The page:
Hanging in the hallway just outside the coaches’ office at Archbishop Murphy High School are team photos of the 2002 and 2003 Wildcats football teams — the only state championship teams in school history.
A third photo could be added soon if the top-ranked Wildcats can defeat Liberty of Issaquah for the 2A state championship on Saturday at the Tacoma Dome.
“We were actually looking at those the other day when we had our pregame meal and I said, ‘We need to put another one of those up there. It’s been a while,’ ” Archbishop Murphy coach Jerry Jensen said. “(The players are) aware of the history, we don’t bring it up too much anymore because it’s been so long ago. But it is important to them. They understand the history here.”
Archbishop Murphy’s two titles came when the team was a 1A school and led by legendary coach Terry Ennis. The Wildcats moved up to 2A in 2004 and have had three previous chances at a 2A title, but they came up short each time.
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But there’s a growing sentiment that Archbishop Murphy might not just be the best team in 2A this year — but maybe the entire state in any classification.
You can see why, considering what it has done to its opponents.
Five of Archbishop Murphy’s 13 victories this season came via forfeits from teams in its own league, but when the undefeated Wildcats did get to take the field they were dominant. In the eight games the Wildcats played, they outscored opponents, 407-30.
The Wildcats opened the season facing 4A Issaquah, which was a state playoff team a year ago. Archbishop Murphy won 73-0, which was the score at halftime.
The following week, the Wildcats played 3A Bishop Blanchet, a state semifinalist from a year ago. The result was similar, this time they won 59-0.
Next up was their first league game of the season, a matchup against King’s, last year’s 1A state runner-up. It was their biggest challenge to date, and the Wildcats won, 38-0.
“I think it gives these kids something to hang their hat on a little bit as far as this community goes,” Jensen said. “To be able to let people know, potentially, small schools can play with bigger schools in the right situation. There’s a lot of that ‘Oh, you’re 2A’ stuff, and some of these boys take a little offense to that.”
The week following the victory over King’s, the dialogue about Archbishop Murphy’s season changed dramatically when 1A South Whidbey decided to forfeit, citing low turnout numbers and a concern for player safety.
It was only the beginning.
The remaining four Cascade Conference teams on the Wildcats’ schedule, including 1A Sultan — which was 4-0 at the time — chose to forfeit their games to Archbishop Murphy. In six weeks the Wildcats played one game, a 48-0 nonconference win over 2A Olympic.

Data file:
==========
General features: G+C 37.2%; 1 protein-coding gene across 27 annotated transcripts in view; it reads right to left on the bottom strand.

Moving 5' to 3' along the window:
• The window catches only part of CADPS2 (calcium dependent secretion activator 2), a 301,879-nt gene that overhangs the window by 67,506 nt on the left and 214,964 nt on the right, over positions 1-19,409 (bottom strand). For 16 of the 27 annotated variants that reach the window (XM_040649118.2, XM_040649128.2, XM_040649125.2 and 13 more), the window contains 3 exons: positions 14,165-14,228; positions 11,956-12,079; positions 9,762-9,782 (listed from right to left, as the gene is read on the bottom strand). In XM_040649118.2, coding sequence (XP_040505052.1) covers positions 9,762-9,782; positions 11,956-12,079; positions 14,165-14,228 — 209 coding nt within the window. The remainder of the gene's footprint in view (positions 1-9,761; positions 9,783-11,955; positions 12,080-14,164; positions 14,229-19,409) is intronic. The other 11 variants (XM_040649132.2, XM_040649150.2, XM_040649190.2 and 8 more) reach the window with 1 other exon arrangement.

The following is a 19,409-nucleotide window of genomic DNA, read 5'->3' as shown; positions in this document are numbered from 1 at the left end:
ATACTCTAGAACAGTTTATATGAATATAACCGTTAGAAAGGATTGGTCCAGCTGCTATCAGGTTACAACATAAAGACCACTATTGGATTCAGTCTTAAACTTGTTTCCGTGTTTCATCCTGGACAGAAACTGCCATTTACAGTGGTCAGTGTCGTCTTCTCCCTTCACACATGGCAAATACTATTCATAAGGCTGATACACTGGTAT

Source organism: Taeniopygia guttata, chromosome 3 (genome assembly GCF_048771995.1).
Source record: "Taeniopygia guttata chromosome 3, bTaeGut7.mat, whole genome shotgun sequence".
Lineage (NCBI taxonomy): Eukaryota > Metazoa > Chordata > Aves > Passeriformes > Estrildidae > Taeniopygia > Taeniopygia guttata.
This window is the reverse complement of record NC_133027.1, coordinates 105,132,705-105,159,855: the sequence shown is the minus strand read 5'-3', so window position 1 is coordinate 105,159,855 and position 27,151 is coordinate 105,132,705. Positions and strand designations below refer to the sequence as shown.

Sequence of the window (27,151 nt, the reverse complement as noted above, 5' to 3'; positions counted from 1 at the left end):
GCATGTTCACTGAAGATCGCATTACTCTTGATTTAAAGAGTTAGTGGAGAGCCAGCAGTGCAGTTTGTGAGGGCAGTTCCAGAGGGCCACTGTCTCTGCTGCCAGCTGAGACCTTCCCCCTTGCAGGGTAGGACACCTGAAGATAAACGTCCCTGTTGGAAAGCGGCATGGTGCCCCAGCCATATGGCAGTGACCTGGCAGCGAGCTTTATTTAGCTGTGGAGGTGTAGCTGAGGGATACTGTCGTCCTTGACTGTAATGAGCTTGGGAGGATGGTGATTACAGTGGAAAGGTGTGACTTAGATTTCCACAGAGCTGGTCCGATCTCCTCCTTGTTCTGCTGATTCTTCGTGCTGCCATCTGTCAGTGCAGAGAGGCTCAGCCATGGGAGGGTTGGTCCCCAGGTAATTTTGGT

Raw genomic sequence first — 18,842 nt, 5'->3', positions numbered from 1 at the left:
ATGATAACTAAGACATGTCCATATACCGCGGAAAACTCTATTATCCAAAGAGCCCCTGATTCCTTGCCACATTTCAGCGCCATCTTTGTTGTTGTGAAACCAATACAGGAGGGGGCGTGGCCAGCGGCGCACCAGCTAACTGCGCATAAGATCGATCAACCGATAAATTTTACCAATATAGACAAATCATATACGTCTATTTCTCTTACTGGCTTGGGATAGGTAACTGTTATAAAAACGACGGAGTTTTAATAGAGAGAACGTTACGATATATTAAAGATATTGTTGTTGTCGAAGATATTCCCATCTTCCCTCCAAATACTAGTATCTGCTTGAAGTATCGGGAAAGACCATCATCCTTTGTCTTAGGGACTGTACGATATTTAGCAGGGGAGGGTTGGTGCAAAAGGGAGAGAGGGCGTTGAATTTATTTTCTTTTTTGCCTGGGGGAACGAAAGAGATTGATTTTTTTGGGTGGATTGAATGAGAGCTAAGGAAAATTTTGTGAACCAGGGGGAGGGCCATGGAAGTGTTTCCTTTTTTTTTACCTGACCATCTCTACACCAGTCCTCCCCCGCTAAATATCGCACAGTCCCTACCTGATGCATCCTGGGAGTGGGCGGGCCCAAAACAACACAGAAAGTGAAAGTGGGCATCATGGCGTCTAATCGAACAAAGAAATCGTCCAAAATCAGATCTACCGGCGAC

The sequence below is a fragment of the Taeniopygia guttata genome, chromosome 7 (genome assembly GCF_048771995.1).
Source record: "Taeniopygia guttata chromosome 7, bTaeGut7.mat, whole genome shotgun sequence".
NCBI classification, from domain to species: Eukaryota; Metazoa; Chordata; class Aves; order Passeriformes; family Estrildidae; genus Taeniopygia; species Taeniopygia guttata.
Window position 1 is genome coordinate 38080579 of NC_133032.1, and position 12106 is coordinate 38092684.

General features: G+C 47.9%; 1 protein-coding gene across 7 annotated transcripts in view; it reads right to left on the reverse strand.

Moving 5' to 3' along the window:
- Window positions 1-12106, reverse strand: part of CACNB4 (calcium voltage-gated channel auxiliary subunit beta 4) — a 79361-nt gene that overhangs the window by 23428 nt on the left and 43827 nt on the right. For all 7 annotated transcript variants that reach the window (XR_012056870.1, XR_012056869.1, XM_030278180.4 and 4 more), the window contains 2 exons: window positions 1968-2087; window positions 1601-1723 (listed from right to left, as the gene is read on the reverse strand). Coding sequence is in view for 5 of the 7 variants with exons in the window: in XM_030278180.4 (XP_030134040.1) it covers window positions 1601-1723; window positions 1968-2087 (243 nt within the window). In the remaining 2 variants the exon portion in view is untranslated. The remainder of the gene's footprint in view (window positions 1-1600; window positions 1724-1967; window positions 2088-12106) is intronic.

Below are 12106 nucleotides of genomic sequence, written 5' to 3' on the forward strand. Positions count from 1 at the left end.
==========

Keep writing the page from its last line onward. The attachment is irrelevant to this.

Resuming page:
Keeping the team focused during what eventually became national news — a team so dominant that no one wanted to play it — was a challenge.
“Our goal wasn’t to go beat up on the teams in our conference, our goal was bigger than that,” Jensen said. “Regardless of what happened in conference, we still had that goal to attain. We looked to that. It was a little trying at times to try to keep their focus through those four or five weeks, but to their credit they took advantage of those weeks and spent time in the classroom and spent time lifting weights.
“They used it appropriately.”
Archbishop Murphy even held a news conference to address why it wasn’t playing. Shortly afterward, national and international news outlets — including BBC News, The Washington Post, Los Angeles Times, Forbes and even a late night talk show — were picking up the story.
“I’m really proud of my guys the way that we’ve stuck together as a team and the way that we’ve stayed focused,” said Anfernee Gurley, a senior wide receiver and defensive back. “We never got complacent. It is hard to stay focused when you’ve got the media here every day and you’ve got cameras on campus, but we really kept our mind on that one goal and that was to get here to that state championship and win it.”
With several talented seniors on the team, Jensen had to convince many of his players — those with the goal of going on to play in college — that the forfeits would not impact their recruiting prospects.
“You have kids that their ultimate goal is to play college football,” Jensen said. “They need stats and they need film and they felt like those things were going to be impacted by these forfeits. … It was a lot of letting these guys know that (college) coaches aren’t going to evaluate you against some of the weaker talent. They want to see you playing good games.”
Seniors such as defensive lineman Jackson Yost and Gurley helped to keep the rest of the team on task during the string of forfeits.
“When we set our goal for the championship, we kept our eyes on that,” Yost said. “No matter what happened, forfeits or not, we just had to do whatever it took to get us back to that point, whether that is making sure everyone is academically eligible or just staying in the weight room and working out, even going to practice with no games — just making sure we’re staying on track to get to where we need to get to.”
The Wildcats entered the postseason with a record of 9-0, but had actually played only four games. The time off didn’t seem to matter — Archbishop Murphy reeled off four straight postseason wins, outscoring opponents, 189-30, in the process, to reach the state championship game.
Now, after a roller-coaster season, the Wildcats are one win away from doing what they set out to do before any of the distractions — win a state championship.
And they certainly aren’t going to lose focus now.
“Anybody can beat anybody, and these kids understand that,” Jensen said. “Liberty is a good football team. If we make a bunch of mistakes and don’t play to our ability, Liberty will beat us.”